US Strike Kills Islamic State's Provincial Leader in Afghanistan
By Noor Zahid August 13, 2017
A provincial leader of the Islamic State militant group in Afghanistan has been killed in a U.S. air strike in eastern Kunar province, Afghan and U.S. military officials confirmed Sunday.
"U.S. and Afghan Forces have confirmed the death of Kunar provincial Islamic State of Iraq and Syria-Khorasan (ISIS-K) emir, Abdul Rahman," U.S. forces in Afghanistan said in a statement.
Rahman was killed along with three additional senior IS members on Thursday in Kunar's Dara-e-Pech district, the statement added.
Abdul Rahman was a potential candidate to become the IS leader in Afghanistan following Abu Sayed's death in a U.S airstrike last month.
"The death of Abdul Rahman deals yet another blow to the senior leadership of ISIS-K," said General John Nicholson, Commander of U.S. forces in Afghanistan. "He found out just like those before him that there are no safe havens in Afghanistan."
U.S. and Afghan forces have been engaged in joint- counterterrorism operations against IS in eastern Afghanistan. American and Afghan military forces have promised to eliminate IS in Afghanistan in 2017.
Hundreds of IS fighters, including several senior commanders, have been killed in recent months.
Abu Sayed, the group's top leader in Afghanistan, was killed in a U.S. airstrike last month. Sayed was the second IS leader in the past four months, and third in the past year, to have been targeted and killed. Abdul Hasib, his predecessor, was targeted in a U.S.-Afghan security forces raid in Nangarhar's Achin district in April.
"We will hunt them down until they are no longer a threat to the Afghan people and the region," the commander of U.S. forces in Afghanistan said following the death of Abdul Rahman.
Based in southern parts of eastern Nangarhar province, IS's Khorasan Province branch (ISIS-K) emerged in early 2015 in the mountainous areas of Afghanistan and Pakistan to cover Afghanistan, Pakistan and "other nearby territories."
IS in Afghanistan has primarily been active in several districts of eastern Nangarhar province. Since its emergence, the terror group has targeted villages in several districts in the province, killing and abducting hundreds of people and setting their homes on fire.
IS under increasing pressure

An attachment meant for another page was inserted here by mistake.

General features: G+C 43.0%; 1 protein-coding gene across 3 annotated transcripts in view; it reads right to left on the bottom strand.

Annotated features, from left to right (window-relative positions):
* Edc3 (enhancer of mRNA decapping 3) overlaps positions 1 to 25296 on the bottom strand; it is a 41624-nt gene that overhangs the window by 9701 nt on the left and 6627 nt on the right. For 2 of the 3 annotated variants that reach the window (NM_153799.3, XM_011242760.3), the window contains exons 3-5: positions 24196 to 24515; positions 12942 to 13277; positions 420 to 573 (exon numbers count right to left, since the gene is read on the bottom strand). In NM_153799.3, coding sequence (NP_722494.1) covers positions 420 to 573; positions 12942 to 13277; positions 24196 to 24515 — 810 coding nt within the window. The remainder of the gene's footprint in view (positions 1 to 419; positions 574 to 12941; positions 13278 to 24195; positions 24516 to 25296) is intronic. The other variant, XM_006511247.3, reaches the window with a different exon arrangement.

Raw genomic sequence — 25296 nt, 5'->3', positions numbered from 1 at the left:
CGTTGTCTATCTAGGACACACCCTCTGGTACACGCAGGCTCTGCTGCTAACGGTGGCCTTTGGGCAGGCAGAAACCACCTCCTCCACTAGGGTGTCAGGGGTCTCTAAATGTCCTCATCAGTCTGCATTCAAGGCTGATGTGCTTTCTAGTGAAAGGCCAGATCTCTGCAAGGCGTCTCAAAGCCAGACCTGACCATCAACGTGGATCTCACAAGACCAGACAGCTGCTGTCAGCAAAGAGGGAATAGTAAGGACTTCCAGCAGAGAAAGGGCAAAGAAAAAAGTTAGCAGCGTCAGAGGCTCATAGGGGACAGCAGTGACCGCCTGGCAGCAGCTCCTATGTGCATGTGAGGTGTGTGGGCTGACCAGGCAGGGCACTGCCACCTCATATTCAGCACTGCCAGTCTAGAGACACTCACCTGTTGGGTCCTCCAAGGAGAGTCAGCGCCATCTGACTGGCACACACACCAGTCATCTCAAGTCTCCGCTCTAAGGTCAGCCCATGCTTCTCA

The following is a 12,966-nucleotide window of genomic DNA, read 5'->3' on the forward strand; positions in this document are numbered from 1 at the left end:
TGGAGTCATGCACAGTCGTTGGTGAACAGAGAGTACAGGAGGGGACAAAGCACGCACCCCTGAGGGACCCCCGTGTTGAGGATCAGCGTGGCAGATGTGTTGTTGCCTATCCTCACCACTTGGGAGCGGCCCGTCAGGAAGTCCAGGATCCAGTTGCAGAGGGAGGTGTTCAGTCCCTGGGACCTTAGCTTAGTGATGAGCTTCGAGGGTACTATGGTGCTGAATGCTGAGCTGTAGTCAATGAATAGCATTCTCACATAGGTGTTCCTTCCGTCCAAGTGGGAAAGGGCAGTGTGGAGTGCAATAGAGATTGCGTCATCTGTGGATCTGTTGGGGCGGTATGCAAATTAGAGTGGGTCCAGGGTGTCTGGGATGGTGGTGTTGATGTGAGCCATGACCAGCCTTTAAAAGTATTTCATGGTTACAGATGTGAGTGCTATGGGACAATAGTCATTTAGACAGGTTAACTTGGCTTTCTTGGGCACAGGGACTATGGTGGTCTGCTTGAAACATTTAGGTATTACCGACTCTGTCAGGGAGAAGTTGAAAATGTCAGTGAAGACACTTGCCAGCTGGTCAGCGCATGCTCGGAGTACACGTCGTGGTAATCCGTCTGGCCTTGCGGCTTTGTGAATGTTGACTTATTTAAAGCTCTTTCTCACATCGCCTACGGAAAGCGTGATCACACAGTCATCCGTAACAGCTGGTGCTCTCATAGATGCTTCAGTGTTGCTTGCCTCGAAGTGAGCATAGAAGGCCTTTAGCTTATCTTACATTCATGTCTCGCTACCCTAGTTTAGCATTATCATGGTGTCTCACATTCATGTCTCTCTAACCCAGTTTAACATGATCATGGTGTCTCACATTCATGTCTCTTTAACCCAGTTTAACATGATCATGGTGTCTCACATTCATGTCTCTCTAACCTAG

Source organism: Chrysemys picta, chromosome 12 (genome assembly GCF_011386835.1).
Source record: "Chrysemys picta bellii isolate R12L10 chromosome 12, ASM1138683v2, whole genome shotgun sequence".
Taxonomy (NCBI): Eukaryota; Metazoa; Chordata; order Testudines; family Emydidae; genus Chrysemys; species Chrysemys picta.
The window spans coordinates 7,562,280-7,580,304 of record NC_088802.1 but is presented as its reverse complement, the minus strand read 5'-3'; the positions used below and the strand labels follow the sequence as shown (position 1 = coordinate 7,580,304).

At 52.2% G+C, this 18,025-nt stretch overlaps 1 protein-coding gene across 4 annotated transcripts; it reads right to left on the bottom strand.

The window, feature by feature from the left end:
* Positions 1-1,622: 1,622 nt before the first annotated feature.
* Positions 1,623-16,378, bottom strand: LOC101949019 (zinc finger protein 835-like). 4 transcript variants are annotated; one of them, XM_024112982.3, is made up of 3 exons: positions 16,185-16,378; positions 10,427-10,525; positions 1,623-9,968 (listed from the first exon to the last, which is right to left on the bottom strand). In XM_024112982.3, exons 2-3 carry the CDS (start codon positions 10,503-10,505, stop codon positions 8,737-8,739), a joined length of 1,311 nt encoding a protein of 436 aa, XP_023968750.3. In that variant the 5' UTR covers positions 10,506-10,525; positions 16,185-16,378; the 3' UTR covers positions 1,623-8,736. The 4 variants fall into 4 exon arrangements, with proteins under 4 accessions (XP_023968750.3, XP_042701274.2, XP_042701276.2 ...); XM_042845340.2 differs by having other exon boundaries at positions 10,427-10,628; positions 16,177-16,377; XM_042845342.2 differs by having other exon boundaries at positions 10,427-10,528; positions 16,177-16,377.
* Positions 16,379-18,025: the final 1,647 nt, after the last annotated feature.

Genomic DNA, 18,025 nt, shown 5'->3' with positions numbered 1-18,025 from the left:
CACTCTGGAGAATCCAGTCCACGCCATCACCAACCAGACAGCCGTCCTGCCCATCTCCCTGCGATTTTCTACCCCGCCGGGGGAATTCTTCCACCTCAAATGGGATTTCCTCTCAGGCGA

Facing large-scale joint-U.S. and Afghan forces operations in Nangarhar, IS militants are trying to expand to mountainous parts of the adjacent Kunar and Nuristan provinces which share a border with Pakistan.
Juma Gul Hemmat, Kunar's police chief, told VOA that the terror group has a presence in at least eight districts in Kunar. "The group runs a training base in the Patash valley, where foreign fighters, including Arabs and Pakistanis train new fighters," Juma Gul Hemmat said.
Police authorities in Nangarhar last week arrested five minors - 10 to 15 years old, who were being transported by IS recruiters from Kunar to a Nangarhar's remote district for training purposes.
Despite the battlefield successes of Afghan and American Special Forces against the Islamic State in Afghanistan, IS has carried out or claimed responsibility for several deadly attacks across the country, sparking fears that the group might be seeking to trigger sectarian conflict in Afghanistan and the greater central Asian region.
IS said its fighters stormed Iraq's embassy in Kabul last month, and the terror group also claimed responsibility for a suicide attack on a Shi'ite mosque in western Herat province in early August.
Amongst the dead was the father of Fatima Qaderyan, captain of the Afghan all-girls robotics team that made headlines last month after managing to get U.S visas to participate in the International Robot Olympics for High School Students in Washington D.C.
They were initially denied U.S visas, but following President Trump's personal intervention, they were able to travel to the U.S.
Some information in this report came from Reuters.
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